Motorcycle Beginning Safety: Tires and Controls

Be Smart. Be Safe.

Riding motorcycles have been the cool thing to do for a long time and maybe you are just beginning to ride and you want to make sure you do it right. Well, you are reading the right article! Riding a motorcycle is an exhilarating experience but there needs to be a reverence and respect for the power that you have when riding your bike. Vehicles have radically increased in power and speed over the past decades. They also have increased dramatically in safety but this does not mean that we are invincible on the road. This is especially the case when motorcycles don’t have a large metal cage to protect you from accidents along with all the other safety precautions that a car has over a bike. All the more reason you need to be safe on your bike. You don’t want to be a tragic story on the news so please drive safe.

The Motorcycle Safety Foundation was nice enough to come up with a great acronym to you keep safe. It is a simple checklist to go through before you hit the open road. I’ll share each word to the acronym and why it is important to check each of these in terms of road safety. This is the first article in a three part series which explains T-CLOCS. Each article will explain two of the letters of this acronym. The acronym that the Motorcycle Safety Foundation uses is T-CLOCS which stands for:

T – Tires & Wheels
C – Controls (This includes any levers, pedal, cables, hoses & your throttle)
L – Lights (headlights, turn signals, mirrors, battery and any other light your bike might have)
O – Oil (fluid levels)
C – Chassis (your frame, your suspension, your chain, etc.)
S – Stands (center stand and/or kickstand)

Tires & Wheels- It is crucial to keep checking your tires. It is beneficial for your gas mileage to check the air in your tire. The better you take care of your tires, the better they will serve you. Also it is good to know where you are going and how long you’ll be on the road so that you’ll know the condition of your tires. They recommend changing your tires between 8,000 miles to 12,000 miles to stay safe. You don’t want to be stuck on the road with a popped tire. You also have to take into account how hard you are riding. If you are all in and hit the road at a heavy pace and very consistently then you are going to want to be checking more frequently.

Controls – This one will be more obvious to check because these are what make your bike run properly. Check and make sure that everything that is connected to a cable works properly. Make sure everything is working smoothly because don’t want anything caught up. For the brakes, push the bike in each direction and use both brakes to make sure they are working properly. Make sure the when it brakes, that it is firm and not lose at all. You can also test it out as soon as you get on the road to make sure it is road worthy. Also, make sure you check your throttle that it seems firm in its position and it isn’t in a loose position where it could be snapped which can leave you on the side of the road.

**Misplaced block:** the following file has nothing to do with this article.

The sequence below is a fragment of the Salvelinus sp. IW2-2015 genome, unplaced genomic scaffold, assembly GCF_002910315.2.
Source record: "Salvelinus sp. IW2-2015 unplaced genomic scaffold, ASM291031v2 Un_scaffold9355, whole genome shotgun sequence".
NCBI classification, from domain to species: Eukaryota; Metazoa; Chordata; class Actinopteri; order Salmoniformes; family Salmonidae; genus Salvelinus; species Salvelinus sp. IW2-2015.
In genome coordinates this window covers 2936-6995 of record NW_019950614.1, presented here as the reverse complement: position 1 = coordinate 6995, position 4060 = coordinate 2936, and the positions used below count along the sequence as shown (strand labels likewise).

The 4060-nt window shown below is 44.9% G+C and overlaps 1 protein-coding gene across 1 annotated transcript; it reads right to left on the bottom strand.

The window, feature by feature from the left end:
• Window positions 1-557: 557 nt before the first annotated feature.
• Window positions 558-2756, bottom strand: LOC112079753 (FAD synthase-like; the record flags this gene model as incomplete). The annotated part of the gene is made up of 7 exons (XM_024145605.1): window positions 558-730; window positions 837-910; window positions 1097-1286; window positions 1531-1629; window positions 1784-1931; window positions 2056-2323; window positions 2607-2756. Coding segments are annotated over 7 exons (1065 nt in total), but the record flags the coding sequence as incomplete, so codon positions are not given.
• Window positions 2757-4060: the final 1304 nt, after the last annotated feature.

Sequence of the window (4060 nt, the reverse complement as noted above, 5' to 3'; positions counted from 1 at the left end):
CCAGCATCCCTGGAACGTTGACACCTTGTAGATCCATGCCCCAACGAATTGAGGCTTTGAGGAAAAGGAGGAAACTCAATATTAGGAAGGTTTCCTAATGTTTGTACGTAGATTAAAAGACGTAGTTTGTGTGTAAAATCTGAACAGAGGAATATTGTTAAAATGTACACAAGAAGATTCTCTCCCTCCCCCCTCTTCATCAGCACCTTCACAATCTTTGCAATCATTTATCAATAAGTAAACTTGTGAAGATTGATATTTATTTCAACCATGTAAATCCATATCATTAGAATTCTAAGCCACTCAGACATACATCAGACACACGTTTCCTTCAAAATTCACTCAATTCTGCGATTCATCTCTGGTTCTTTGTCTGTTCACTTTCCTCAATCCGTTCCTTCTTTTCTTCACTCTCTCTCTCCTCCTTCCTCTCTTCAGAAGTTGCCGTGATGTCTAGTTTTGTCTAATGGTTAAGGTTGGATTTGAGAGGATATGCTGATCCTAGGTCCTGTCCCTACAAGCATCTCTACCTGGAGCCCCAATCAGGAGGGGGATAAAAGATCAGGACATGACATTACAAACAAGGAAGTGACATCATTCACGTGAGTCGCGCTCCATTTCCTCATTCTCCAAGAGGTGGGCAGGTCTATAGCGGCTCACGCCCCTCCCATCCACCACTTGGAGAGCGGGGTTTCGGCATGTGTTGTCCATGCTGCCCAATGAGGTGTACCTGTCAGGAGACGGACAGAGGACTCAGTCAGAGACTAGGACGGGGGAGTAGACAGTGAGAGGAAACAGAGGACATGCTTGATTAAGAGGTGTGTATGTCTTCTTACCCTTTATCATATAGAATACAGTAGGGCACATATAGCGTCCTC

Make sure all your motorcycle parts are working correctly and if you are looking for parts there are great websites that sell Yamaha Parts, Honda Parts, Harley Part etc… Online is a great way to shop for bikes.

I will be addressing the rest of the explanation of T-CLOCS in “Motorcycle Beginning Saftey: Lights & Oil” and in “Motorcycle Beginning Safety: Chassis and Stands”

Motorcycle Beginning Safety: T-CLOCS Checklist – Chassis and Stands

Having an Awareness

Looking into get on the road safely and you need to check your motorcycle? In my past two articles we have tackled the importance of road safety, knowing the importance of checking your motorcycle parts and checking your motorcycle and making sure it is road worthy. It is essential to know that operating a vehicle has a lot of responsibility with it. There needs to be a respect for the road, a respect for our vehicles and a respect for other vehicles. The Motorcycle Safety Foundation if you couldn’t tell by their name is very active in the Motorcycle world and promoting safety. They have a bunch of great advice for on the road and one of the great things they have done is created a quick and easy checklist before you go out on the road. They were creative enough to put it into an easy to remember acronym call T-CLOCS which stands for:

T – Tires & Wheels
C – Controls (This includes any levers, pedal, cables, hoses & your throttle)
L – Lights (headlights, turn signals, mirrors, battery and any other light your bike might have)
O – Oil (fluid levels)
C – Chassis (your frame, your suspension, your chain, etc.)
S – Stands (center stand and/or kickstand)

In this article I’ll be explaining the importance of chassis and stands and why would should check them. It is good to know the importance of each of the words in this acronym after all the guru of Motorcycle road safety put each of these in here for a purpose.